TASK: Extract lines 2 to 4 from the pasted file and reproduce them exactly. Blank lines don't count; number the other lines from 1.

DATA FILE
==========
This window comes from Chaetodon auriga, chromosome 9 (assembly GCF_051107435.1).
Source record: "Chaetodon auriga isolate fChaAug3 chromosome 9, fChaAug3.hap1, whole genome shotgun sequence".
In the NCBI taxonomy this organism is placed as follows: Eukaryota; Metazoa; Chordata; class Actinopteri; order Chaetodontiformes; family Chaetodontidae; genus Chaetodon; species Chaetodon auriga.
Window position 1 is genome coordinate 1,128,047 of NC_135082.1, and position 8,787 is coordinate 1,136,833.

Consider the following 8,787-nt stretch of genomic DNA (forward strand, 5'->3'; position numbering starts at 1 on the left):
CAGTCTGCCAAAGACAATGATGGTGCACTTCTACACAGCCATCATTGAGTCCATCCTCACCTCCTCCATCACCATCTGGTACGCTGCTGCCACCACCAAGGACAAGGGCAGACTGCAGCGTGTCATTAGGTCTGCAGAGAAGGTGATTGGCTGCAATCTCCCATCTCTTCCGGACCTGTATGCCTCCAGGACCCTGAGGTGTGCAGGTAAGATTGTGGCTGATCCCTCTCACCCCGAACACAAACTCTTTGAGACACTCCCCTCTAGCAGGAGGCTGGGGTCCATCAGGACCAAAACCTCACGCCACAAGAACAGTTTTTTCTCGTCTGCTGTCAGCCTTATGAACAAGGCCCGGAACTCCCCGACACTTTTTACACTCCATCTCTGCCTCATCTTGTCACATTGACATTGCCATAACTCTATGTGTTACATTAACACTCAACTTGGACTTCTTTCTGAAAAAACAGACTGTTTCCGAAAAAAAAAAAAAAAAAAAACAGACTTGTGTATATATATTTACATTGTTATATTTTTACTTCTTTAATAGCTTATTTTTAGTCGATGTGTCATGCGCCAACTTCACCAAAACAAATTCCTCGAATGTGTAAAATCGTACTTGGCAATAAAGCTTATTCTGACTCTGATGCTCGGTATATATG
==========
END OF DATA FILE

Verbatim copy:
Source record: "Chaetodon auriga isolate fChaAug3 chromosome 9, fChaAug3.hap1, whole genome shotgun sequence".
In the NCBI taxonomy this organism is placed as follows: Eukaryota; Metazoa; Chordata; class Actinopteri; order Chaetodontiformes; family Chaetodontidae; genus Chaetodon; species Chaetodon auriga.
Window position 1 is genome coordinate 1,128,047 of NC_135082.1, and position 8,787 is coordinate 1,136,833.